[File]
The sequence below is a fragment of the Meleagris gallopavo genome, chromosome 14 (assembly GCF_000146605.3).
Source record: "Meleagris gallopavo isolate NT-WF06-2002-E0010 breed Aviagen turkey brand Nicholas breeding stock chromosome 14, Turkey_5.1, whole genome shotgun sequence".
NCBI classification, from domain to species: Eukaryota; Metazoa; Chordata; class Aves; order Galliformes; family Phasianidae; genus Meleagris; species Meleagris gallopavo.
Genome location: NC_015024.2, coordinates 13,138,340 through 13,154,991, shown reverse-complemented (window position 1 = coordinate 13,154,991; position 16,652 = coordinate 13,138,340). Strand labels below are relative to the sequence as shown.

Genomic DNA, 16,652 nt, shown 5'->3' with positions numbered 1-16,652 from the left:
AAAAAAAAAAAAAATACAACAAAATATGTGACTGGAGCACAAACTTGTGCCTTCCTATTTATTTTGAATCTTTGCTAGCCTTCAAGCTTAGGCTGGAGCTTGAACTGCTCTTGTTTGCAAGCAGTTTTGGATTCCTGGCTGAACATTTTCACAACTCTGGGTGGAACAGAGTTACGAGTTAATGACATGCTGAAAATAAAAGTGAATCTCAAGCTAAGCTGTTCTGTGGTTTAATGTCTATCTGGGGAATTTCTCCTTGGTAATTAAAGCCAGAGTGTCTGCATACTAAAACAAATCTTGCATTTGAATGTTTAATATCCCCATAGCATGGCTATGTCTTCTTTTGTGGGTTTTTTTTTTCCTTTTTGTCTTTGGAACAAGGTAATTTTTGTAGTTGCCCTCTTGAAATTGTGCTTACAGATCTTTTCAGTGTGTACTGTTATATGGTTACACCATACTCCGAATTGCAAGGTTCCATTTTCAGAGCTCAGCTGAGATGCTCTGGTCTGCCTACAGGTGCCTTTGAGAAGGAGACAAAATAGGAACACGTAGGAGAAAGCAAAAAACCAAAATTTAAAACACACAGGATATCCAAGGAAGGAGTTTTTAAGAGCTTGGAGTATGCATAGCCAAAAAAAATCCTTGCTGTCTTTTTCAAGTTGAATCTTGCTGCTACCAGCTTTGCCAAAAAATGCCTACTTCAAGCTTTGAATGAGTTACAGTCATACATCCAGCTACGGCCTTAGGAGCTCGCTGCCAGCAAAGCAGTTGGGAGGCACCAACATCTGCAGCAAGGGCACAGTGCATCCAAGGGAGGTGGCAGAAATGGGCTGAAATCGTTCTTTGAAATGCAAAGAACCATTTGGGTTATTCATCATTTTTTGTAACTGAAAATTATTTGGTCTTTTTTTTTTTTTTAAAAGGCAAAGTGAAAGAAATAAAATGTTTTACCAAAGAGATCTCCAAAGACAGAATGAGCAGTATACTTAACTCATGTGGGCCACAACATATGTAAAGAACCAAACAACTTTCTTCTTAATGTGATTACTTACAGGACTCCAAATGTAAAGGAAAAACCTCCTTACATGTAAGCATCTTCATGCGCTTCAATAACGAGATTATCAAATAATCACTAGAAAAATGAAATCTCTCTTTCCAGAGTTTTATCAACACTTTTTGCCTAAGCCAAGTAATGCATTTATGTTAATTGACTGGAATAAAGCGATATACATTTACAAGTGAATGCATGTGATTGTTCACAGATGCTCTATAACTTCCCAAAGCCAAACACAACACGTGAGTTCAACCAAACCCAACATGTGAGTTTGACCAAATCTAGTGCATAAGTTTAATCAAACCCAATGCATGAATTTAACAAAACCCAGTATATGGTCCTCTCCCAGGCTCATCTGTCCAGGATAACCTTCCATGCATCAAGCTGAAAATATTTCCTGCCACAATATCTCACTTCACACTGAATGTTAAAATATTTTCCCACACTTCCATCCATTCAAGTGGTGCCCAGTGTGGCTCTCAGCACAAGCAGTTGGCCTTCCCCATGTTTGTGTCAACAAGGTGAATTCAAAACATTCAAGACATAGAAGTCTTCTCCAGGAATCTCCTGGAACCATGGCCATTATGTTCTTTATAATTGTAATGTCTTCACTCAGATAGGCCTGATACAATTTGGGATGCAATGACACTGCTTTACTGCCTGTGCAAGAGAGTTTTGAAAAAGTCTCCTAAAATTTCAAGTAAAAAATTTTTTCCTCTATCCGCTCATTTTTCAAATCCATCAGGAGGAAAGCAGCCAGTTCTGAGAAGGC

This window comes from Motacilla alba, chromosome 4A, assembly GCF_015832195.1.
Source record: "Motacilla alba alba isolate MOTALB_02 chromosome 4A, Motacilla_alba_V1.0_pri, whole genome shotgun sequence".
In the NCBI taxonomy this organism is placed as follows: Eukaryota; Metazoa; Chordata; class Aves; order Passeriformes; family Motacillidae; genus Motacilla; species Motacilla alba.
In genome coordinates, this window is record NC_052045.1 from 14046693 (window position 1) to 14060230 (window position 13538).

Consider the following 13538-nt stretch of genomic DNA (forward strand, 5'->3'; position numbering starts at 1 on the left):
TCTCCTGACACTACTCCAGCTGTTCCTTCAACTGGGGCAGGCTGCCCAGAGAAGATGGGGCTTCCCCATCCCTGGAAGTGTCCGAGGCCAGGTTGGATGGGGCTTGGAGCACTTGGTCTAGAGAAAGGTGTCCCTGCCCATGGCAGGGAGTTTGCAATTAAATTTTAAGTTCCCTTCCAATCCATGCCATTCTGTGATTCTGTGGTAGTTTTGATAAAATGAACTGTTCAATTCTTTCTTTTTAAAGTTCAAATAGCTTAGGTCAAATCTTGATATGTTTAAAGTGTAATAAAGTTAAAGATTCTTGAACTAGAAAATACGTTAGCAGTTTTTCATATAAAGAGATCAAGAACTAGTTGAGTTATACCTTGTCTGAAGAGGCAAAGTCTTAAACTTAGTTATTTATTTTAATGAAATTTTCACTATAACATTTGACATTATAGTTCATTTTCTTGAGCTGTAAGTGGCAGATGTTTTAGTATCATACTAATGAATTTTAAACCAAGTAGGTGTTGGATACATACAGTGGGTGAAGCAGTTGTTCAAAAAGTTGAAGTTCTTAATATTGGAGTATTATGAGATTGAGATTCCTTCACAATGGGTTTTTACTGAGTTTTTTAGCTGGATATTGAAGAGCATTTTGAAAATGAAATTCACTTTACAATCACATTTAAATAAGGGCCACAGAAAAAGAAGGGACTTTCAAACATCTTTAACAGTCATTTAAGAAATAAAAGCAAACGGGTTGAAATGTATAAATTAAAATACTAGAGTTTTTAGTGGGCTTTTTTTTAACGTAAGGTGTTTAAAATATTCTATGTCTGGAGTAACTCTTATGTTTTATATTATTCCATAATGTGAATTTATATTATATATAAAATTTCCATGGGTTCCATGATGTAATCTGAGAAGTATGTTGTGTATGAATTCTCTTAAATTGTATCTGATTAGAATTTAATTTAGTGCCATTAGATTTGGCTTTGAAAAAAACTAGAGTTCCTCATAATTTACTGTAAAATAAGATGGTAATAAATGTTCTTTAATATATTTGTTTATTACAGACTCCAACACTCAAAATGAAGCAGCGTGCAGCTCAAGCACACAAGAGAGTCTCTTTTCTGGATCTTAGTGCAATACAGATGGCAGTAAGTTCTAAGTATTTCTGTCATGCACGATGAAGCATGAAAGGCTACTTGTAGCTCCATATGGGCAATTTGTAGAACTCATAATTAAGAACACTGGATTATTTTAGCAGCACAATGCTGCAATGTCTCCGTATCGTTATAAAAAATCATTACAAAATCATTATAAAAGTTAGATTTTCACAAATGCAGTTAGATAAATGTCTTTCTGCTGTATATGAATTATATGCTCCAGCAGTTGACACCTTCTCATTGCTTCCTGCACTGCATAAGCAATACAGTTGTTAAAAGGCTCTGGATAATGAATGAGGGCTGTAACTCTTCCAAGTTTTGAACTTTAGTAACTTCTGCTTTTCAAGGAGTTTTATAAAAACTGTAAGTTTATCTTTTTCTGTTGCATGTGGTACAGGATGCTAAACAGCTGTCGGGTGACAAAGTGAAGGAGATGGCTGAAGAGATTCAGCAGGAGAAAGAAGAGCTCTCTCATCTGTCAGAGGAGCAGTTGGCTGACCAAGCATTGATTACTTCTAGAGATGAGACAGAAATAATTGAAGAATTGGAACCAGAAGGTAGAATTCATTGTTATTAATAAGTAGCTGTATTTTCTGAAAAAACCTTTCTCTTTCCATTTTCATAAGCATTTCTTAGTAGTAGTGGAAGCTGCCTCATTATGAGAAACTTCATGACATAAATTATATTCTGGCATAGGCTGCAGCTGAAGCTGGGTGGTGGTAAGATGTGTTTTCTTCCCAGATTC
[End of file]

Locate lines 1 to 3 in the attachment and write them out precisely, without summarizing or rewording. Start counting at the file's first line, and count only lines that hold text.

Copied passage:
The sequence below is a fragment of the Meleagris gallopavo genome, chromosome 14 (assembly GCF_000146605.3).
Source record: "Meleagris gallopavo isolate NT-WF06-2002-E0010 breed Aviagen turkey brand Nicholas breeding stock chromosome 14, Turkey_5.1, whole genome shotgun sequence".
NCBI classification, from domain to species: Eukaryota; Metazoa; Chordata; class Aves; order Galliformes; family Phasianidae; genus Meleagris; species Meleagris gallopavo.